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Zui Quan (Traditional and Simplified Chinese: 醉拳; pinyin: Zuì Quán) is literally Drunken Fist, also known as Drunken Boxing or Drunkard's Boxing) is a concept in traditional Chinese martial arts, as well as a classification of modern Wushu forms. Zui Quan is sometimes called Zuijiuquan (Chinese: 醉酒拳; pinyin: zuìjiǔquán, literally "Drunken Alcohol Fist").
Zui Quan is a category of techniques, forms and fighting philosophy that appear to imitate a drunkard's movements. The postures are created by momentum and weight of the body, and imitation is generally through staggering and certain type of fluidity in the movements. It is considered to be among the most difficult wushu styles to learn due to the need for powerful joints and fingers. While in fiction practitioners of Zui Quan are often portrayed as being actually intoxicated, Zui Quan techniques are highly acrobatic and skilled and require a great degree of balance and coordination, such that any person attempting to perform any Zui Quan techniques while intoxicated would be likely to injure themselves.
Even though the style seems irregular and off balance it takes the utmost balance to be successful. To excel one must be relaxed and flow with ease from technique to technique. Swaying, drinking, and falling are used to throw off opponents. When the opponent thinks the drunken boxer is vulnerable he is usually well balanced and ready to strike. When swigging a wine cup the practitioner is really practicing grabbing and striking techniques. The waist movements trick opponents into attacking, sometimes even falling over. Falls can be used to avoid attacks but also to pin attackers to the ground while vital points are targeted.
Zui Quan within Chinese martial arts 
Many traditional Chinese martial arts utilize drunken techniques and fighting philosophy within forms and techniques. For example:
- Some lineages of Choi Lei Fut contain "drunken" forms and there are also "drunken" segments contained Jow-Ga Kung Fu. Choi Lei Fut drunken technique teaches feints, explosive power generation, swaying motions and various other distraction techniques.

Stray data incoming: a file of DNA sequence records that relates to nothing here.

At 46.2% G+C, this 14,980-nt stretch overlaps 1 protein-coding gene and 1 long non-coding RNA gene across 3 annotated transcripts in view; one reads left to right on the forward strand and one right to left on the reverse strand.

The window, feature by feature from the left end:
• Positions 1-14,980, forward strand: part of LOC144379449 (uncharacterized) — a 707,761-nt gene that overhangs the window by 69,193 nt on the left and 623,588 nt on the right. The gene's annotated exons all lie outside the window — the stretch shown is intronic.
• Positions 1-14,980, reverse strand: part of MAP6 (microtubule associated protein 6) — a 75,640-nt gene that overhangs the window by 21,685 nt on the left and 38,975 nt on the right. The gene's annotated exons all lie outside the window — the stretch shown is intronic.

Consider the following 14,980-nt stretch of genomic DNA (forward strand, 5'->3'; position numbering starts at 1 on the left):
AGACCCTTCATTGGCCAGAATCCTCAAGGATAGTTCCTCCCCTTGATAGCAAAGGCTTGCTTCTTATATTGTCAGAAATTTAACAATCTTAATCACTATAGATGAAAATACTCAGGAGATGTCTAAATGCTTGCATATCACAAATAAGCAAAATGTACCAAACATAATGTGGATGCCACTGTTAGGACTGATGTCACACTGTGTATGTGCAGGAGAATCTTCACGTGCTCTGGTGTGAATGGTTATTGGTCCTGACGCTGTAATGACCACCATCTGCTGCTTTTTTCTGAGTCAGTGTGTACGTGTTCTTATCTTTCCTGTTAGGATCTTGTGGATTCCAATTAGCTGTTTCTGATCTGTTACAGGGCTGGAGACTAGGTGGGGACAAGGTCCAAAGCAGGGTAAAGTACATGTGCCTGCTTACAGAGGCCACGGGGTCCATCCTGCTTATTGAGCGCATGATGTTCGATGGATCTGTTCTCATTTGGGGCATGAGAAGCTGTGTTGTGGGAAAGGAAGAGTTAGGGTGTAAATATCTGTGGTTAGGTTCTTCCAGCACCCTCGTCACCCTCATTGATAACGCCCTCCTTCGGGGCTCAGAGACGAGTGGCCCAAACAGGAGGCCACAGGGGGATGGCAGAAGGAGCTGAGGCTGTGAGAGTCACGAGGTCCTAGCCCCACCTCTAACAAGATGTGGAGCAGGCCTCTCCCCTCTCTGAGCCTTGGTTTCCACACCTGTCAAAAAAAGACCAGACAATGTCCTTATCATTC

- Monkey Kung Fu contains a variation of monkey style called "Drunken Monkey" which involves "a lot of throat, eye and groin strikes as well as tumbling and falling techniques. It incorporates a lot of false steps to give the appearance of defenselessness and uses a lot of off-balance strikes. The practitioner waddles, takes very faltering steps and sometimes fall to the ground and lies prone while waiting the opponent to approach at which time a devastating attack is launched at the knees or groin areas of the opponent."
- Performance Wushu contains several exhibition forms known as "drunken" forms, but which bear no actual connection to the forms found in traditional Chinese martial arts.
- Some Family styles of Kung Fu have Drunken within their training as well. In modern times the Ma Family Style known as Ba Ying Quan (Eight Shadows Style) has a large Drunken curriculum with a long involved hand form and weapon sets including staff, spear and sword.
- Most lineages of Hung Gar and Hung Fut contain drunken forms.
Media appearances 
- Zui Quan received mainstream media attention outside of China after the premiere of the Jackie Chan film Drunken Master in 1978. There are sequels. Drunken Fist's legendary style and execution is featured in many books, movies, comics, games and television shows.
- It is also the choice of fighting style for videogame characters Lei Wulong of Tekken, Chin of King of Fighters, Bo Rai Cho of Mortal Kombat, Shun Di in Virtua Fighter, and Brad Wong of Dead or Alive.
- The style has also appeared in the movie named, True Legend from 2010.
- In the manga Naruto, one of the characters named Rock Lee uses this form of martial arts, although he actually needs to be intoxicated in order to perform it, something he, humorously, only needs a few drops of sake to become.
- "Six Shaolin Boxing Styles". Shaolin International Federation. Retrieved 2008-04-02.
- "Drunken Kung Fu". Kung Fu Tai Chi Magazine. Retrieved 2008-04-07.
- "Choi Lei Fut Drunken Form". The Martialarm.com. Retrieved 2008-04-07.
- "Choi Lei Fut Drunken Boxing". Flying Eagle Martial Arts. Retrieved 2008-04-07.